There followed three dark years, during which Mitchell recalls reaching rock bottom. But, slowly and fitfully, he conquered the illness. A tattoo in Roman numerals around his neck records his sobriety date: 20 October 2014. He says that day marked the beginning of a step change in his music. And then, in June 2017, the Ensemble happened.
He owns to being heavily influenced by Benjamin Britten, as well as by Sondheim’s genius as a lyricist/composer. Having trained in Second Viennese composition, his work is intellectually rich and infused with American and European overtones. He is at the epicentre of every Ensemble performance, the undisputed master of ceremonies, playing, conducting, breathing life into every living second. He agrees that one does not emerge from an evening in the company of the Ensemble humming a catchy tune, fondly describing his pieces as “… little oil paintings.”
He looks back on a career which has developed in three stages: he talks of being ‘on ‘Sondheim planet’ during his twenties; his thirties were all about personal growth and a move into opera. Now, in his forties, a mellow confidence exudes from him. He says that he feels safe in himself.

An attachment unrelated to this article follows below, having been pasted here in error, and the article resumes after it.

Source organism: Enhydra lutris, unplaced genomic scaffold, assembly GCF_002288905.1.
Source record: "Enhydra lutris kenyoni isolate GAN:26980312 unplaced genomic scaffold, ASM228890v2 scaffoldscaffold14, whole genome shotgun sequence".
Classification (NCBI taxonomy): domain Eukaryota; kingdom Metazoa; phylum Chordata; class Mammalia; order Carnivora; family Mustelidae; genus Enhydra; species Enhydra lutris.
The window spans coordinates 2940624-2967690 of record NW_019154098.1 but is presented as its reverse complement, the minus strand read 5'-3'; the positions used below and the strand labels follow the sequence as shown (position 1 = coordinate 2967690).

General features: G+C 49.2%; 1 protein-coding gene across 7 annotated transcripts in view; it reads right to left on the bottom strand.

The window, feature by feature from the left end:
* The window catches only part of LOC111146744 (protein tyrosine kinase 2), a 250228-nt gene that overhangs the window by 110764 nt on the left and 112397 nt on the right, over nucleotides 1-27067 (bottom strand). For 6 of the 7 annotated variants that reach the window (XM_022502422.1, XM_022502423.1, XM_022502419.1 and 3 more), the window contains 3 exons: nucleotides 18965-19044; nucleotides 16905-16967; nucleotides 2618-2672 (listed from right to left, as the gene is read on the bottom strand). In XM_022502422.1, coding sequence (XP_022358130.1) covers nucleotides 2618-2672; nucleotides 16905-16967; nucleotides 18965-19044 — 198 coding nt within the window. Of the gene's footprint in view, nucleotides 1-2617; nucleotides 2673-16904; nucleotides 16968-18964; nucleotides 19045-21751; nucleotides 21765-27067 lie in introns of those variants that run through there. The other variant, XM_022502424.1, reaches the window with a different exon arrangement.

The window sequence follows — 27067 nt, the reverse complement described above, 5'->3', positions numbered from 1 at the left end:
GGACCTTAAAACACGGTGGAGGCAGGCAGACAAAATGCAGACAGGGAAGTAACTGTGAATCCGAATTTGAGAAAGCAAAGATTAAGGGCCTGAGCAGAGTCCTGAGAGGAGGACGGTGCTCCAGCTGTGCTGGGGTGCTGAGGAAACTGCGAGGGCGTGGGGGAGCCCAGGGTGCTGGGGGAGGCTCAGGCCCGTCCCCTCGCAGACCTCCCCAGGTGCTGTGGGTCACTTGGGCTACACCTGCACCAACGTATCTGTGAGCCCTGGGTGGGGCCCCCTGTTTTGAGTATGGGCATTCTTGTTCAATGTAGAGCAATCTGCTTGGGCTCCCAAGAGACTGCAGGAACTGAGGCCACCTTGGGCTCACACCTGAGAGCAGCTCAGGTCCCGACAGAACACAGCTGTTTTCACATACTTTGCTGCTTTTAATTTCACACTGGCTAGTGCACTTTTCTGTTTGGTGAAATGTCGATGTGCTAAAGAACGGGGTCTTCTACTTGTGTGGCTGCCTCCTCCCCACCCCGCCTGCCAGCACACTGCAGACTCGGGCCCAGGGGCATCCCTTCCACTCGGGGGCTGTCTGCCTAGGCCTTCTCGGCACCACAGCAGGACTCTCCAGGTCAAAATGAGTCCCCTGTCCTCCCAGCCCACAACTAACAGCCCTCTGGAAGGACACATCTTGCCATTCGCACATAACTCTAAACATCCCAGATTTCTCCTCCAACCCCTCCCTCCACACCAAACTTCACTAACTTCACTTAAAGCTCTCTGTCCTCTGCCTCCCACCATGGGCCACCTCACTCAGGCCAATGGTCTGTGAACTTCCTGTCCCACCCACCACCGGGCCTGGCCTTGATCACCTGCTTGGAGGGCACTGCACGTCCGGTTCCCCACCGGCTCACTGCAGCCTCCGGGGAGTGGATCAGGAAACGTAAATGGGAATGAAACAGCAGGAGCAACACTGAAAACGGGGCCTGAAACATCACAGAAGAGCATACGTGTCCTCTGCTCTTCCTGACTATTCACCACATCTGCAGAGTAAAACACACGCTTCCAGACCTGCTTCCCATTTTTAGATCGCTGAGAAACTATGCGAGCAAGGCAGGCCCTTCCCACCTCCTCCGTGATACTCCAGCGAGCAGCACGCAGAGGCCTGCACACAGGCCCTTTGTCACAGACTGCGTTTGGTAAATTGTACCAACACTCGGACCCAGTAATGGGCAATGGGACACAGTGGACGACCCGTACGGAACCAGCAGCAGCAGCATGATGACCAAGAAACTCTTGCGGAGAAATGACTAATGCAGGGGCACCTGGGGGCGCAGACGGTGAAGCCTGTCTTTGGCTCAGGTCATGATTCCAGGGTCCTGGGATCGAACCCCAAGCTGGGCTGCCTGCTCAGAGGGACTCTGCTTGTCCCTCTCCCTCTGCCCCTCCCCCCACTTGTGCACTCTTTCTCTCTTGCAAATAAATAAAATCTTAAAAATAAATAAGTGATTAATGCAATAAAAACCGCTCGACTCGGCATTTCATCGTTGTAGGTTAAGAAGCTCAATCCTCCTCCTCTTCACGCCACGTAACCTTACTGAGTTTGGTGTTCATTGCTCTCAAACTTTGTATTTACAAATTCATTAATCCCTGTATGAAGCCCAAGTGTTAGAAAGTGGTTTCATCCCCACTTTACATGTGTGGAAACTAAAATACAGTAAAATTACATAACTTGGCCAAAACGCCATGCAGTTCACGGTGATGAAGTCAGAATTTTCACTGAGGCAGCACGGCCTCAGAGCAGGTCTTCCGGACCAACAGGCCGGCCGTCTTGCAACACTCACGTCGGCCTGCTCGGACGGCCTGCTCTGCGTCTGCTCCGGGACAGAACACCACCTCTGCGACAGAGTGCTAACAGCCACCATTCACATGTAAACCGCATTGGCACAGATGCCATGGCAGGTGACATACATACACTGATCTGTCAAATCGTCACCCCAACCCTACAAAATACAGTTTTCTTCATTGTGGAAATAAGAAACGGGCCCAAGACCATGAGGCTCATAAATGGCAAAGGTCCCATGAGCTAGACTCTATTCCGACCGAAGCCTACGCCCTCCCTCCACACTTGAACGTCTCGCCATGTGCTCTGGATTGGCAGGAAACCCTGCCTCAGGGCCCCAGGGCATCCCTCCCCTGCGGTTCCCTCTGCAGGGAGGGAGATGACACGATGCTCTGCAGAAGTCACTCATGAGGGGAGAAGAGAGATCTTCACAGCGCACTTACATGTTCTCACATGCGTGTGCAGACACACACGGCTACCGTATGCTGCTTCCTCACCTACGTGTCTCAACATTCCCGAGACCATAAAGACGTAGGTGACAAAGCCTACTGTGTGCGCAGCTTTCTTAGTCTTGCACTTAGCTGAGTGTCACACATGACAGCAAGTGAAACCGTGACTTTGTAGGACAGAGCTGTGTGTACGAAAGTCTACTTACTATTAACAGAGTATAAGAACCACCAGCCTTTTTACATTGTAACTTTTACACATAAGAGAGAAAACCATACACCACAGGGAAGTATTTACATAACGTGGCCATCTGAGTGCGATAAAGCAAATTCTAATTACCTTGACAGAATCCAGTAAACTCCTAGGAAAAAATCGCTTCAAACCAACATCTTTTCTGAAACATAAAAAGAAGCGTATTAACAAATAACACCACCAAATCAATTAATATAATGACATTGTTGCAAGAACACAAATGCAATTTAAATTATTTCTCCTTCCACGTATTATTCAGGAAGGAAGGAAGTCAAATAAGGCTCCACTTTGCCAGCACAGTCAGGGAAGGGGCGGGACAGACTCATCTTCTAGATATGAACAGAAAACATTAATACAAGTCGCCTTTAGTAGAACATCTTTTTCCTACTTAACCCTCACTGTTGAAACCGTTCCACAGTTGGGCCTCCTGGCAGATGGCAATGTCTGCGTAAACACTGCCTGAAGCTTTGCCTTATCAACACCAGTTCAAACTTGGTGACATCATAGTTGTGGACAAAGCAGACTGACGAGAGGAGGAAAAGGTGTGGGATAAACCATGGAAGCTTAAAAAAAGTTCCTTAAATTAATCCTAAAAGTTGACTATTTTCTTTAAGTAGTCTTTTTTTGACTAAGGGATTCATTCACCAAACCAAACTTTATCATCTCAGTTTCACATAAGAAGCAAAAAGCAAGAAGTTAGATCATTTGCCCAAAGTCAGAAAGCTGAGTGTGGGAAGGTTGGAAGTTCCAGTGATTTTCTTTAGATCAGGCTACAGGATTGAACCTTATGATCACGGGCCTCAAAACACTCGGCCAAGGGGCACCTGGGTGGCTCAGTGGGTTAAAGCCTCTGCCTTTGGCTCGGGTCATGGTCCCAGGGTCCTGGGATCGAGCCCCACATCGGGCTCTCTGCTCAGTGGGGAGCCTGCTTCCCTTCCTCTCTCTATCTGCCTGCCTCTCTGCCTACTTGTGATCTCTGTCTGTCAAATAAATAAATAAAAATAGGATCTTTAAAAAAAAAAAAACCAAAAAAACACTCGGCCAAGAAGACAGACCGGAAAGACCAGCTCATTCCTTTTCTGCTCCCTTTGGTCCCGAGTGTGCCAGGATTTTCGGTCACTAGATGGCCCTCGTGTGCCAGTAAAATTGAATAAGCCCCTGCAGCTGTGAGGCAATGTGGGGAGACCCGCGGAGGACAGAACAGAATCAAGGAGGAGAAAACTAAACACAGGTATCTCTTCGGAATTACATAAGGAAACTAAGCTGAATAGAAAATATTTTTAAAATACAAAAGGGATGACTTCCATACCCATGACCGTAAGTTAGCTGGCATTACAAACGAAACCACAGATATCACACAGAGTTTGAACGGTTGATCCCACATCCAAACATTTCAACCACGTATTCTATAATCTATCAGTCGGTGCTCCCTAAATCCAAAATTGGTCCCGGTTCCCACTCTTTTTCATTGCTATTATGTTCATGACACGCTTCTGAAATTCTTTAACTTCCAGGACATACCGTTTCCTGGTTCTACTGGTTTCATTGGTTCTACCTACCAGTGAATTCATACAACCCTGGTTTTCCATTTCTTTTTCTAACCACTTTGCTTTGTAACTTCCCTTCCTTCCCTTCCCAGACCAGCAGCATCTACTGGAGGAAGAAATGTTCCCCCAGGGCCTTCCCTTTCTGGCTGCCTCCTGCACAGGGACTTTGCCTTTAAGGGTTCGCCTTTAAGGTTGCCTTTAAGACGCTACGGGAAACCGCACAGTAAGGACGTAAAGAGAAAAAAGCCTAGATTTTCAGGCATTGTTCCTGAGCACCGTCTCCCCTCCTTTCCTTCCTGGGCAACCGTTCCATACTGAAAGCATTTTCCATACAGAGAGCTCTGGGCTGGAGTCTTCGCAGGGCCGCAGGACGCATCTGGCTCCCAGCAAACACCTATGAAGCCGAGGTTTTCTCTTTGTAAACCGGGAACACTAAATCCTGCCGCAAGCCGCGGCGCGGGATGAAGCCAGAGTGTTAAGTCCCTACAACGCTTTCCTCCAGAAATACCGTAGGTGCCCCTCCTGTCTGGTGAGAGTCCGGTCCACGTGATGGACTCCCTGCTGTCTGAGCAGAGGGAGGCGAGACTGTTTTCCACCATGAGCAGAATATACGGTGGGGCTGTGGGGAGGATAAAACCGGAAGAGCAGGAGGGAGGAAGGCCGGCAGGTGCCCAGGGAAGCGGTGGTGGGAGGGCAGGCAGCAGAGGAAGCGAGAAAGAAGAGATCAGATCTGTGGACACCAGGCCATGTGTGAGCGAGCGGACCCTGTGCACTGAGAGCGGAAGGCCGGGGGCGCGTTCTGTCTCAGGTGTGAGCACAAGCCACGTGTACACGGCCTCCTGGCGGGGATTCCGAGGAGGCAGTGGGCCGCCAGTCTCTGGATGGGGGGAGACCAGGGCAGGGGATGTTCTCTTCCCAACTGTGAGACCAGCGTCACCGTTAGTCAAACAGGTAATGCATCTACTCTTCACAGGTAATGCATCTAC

A conversation with Mitchell is peppered with names like Britten and Bernstein and Guthrie and Auden and Schoenberg. He and Mark Ravenhill were commissioned by Aldeburgh Music to complete the Britten/Auden Cabaret Songs. They were premiered at the Aldeburgh Festival and transferred to festivals in Rome, Edinburgh and Holland – “Belfast didn’t seem interested”, he observes sardonically. The pair subsequently created Ten Plagues, a powerful suite of songs about the AIDS epidemic for the Traverse Theatre in Edinburgh.
Outburst Queer Arts Festival has just commissioned a full production of Abomination: The DUP in Concert. This verbatim opera incorporates the words of an interview given by DUP politician Iris Robinson to the BBC broadcaster Stephen Nolan, in which she described homosexuality as ‘an abomination’. One song We Are Poofs echoes sentiments voiced by DUP MP Sammy Wilson, currently the party’s Brexit spokesman.
“I describe myself as a theatre man,” says Mitchell. “But in telling my stories on a stage or in a theatre environment, music in all its forms is always my mode of expression. While actors and writers use words to tell their story, for me it’s always tones and dots.”
Bash is at the Lyric Theatre, Belfast from 28 to 30 June.
This article was first published in the Irish Times on 19 June 2019.o